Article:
Due to his obvious talent and strong work ethic, Horace was beset with offers from many prominent owners. Before year’s end, he became the trainer and driver for Highland Stock Farm in Lee, Massachusetts, a prolific operation that raced successfully across New England. Wallace’s Monthly, a magazine that covered horse racing, freely praised the hiring in a piece reprinted from Horse and Stable magazine. “It is a fact that the trainer of a farm is secondary in importance only to its stallions and brood-mares…. Horace Brown deserves the credit of whatever renown has been brought to Hamlin Farm…. I found that good horses improved faster under his care than that of any man of whom I had knowledge…. Horace reduced the record of Belle Hamlin to 2:18¼ and won more money with her in a single season than the Village Farm had won in its existence up to that time…. The greatest feat of Horace’s life was, in my belief, the defeat at Cleveland, on July 28 and 29, 1886, of Manzanita, Spofford, Kitefoot, Longfellow Whip, Orange Boy, and Lowland Girl, in a five-heat race that occupied two days.
“The Village Farm was respected during Horace’s pilotage, and he brought a good name and plenty of patronage to the institution. It was all done by hard work. Horace’s victories were won in the stable by unremitting diligence. He drove all his horses, riding from sixty to over one hundred miles a day. Such work deserves its reward; and I want here to commend him to the people of New England as a faithful trainer, a hard-working and painstaking driver, and one who is no quack. He will earn his oats at Highlawn, and will enhance the value of such as are bred there.”
Horace’s success indeed continued at Highlawn Farm, assisted by none other than his twenty-year-old son, Arthur, who had begun training and riding horses at a very young age, just as Horace had done under his own father. Together they prepared a stable of 22 trotters, which a writer for Horseman magazine assessed as “the best string of youngsters he ever had…. Everybody knows Horace. He is the man that piloted Belle Hamlin to her mark, as well as many other star performers of the turf.”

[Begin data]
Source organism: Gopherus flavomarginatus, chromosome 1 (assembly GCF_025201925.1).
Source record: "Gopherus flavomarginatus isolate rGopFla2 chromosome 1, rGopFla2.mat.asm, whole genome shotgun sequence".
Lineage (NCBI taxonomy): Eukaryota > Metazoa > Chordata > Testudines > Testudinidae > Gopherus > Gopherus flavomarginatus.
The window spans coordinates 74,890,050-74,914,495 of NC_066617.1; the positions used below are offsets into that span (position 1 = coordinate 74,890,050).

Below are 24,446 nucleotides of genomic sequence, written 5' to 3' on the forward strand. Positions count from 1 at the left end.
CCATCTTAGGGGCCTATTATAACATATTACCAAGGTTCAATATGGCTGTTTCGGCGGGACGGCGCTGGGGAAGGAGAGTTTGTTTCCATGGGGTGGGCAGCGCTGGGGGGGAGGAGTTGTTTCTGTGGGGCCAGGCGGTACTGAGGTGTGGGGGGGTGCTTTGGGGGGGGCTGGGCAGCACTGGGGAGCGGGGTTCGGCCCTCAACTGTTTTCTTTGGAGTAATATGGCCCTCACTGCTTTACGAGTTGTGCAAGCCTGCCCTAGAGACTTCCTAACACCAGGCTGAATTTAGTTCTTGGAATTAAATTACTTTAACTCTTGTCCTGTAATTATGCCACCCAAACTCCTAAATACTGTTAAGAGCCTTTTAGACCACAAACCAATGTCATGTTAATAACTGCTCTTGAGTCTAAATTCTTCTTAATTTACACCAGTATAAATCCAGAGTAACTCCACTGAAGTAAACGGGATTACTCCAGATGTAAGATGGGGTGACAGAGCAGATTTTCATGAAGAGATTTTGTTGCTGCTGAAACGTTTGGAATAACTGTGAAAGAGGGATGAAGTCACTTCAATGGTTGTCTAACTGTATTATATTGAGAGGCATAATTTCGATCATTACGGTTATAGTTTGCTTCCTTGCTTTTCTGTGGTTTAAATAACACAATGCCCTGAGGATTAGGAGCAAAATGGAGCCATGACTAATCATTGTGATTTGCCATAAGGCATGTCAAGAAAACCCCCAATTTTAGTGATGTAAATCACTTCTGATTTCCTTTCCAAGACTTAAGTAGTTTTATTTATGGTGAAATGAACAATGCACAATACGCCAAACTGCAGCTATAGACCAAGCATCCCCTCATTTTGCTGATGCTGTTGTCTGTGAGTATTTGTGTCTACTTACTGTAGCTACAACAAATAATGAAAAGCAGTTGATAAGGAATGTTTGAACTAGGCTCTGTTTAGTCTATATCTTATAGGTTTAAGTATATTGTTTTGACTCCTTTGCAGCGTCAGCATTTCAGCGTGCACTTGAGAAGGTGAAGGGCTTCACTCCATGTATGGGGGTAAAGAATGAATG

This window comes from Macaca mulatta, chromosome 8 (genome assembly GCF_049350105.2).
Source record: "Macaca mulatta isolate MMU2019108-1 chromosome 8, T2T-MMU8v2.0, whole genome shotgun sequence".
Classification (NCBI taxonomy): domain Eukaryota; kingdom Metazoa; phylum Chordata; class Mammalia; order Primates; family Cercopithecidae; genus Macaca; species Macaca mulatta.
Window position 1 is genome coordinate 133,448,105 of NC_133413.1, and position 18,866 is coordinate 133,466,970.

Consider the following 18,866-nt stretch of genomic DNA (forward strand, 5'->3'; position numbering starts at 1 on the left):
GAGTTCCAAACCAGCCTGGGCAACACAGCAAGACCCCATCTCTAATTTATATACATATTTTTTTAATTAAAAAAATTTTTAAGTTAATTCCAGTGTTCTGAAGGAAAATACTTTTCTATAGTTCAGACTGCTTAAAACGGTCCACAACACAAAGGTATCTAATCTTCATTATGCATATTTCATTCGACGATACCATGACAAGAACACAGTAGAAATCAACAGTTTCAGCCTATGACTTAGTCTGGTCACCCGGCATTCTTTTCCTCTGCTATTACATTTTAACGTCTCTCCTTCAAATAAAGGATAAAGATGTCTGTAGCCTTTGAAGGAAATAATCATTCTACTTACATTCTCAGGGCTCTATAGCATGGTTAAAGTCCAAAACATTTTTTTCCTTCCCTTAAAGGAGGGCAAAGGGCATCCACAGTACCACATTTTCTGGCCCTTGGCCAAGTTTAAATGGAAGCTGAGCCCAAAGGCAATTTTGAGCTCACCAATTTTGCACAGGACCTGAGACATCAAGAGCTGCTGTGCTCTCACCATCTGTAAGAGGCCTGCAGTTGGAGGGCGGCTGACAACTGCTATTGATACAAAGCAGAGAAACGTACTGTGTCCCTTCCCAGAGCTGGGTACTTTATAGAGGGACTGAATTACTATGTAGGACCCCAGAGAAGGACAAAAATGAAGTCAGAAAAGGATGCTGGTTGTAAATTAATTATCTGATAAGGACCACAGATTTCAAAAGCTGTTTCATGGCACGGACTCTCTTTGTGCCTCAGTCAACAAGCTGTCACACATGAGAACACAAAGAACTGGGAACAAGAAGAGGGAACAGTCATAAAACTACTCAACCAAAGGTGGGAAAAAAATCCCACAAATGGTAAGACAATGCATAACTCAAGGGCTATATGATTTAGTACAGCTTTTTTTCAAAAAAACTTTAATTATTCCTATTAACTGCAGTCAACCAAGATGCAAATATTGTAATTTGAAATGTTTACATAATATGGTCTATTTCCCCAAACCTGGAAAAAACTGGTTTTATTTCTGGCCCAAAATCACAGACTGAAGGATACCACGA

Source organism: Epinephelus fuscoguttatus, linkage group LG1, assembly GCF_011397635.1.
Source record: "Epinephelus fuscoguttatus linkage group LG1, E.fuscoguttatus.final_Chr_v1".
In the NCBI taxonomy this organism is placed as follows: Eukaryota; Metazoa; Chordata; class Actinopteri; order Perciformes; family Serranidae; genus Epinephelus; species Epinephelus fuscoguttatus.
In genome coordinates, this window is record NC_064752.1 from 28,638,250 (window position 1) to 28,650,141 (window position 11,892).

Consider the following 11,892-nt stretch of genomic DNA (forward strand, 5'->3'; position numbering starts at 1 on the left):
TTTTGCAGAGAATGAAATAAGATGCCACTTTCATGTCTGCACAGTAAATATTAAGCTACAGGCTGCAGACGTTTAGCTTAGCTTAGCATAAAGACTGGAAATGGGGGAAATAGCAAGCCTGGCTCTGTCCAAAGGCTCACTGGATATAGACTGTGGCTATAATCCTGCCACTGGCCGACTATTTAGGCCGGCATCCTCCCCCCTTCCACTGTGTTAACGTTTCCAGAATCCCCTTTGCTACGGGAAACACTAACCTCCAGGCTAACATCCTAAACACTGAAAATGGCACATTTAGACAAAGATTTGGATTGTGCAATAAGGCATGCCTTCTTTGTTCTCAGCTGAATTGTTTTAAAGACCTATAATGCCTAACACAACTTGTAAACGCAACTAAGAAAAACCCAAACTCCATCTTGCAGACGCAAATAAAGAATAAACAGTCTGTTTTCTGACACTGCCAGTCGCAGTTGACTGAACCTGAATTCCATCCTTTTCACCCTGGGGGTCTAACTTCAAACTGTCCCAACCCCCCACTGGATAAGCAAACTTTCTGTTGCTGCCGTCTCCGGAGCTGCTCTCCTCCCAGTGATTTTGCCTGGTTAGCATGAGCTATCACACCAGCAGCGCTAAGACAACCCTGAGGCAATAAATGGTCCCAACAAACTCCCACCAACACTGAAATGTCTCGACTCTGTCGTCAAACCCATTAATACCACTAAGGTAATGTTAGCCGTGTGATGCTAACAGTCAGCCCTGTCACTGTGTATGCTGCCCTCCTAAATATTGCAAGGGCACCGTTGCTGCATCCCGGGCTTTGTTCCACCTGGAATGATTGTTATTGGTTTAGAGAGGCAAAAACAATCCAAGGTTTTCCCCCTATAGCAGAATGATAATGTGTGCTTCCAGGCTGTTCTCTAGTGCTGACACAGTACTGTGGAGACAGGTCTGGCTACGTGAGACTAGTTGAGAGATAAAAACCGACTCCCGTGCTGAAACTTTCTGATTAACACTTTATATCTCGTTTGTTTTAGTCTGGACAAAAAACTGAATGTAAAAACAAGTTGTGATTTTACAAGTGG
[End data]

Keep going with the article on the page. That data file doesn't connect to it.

After preparing them at Beacon Park in Boston, Horace’s stable began winning from Beantown, to Pittsfield, to Buffalo, and other stops on the Grand Circuit. In late October at Boston’s Mystic Park, he drove to victory in three straight heats, not an atypical performance — but less than a month later, he decided to leave Highlawn and work for Samuel Rundle and William White in 1889.
He resettled in Danbury, Connecticut, where Rundle & White’s Ridgewood Stock Farm was located, and in spring began working their horses at the Poughkeepsie Driving Park in New York. (Out on his own at this time was Arthur, who hired on to drive and train for William Spier’s Suburban Stock Farm in Glens Falls.) Horace enjoyed great success at Ridgewood, training many champions. In a particularly notable performance at Fleetwood Park in the Bronx, he “won all the races on the day’s programme,” according to the Buffalo Courier. Among the top performers he developed was Andante, who was purchased by the Emperor of Austria, an important figure in Horace’s future.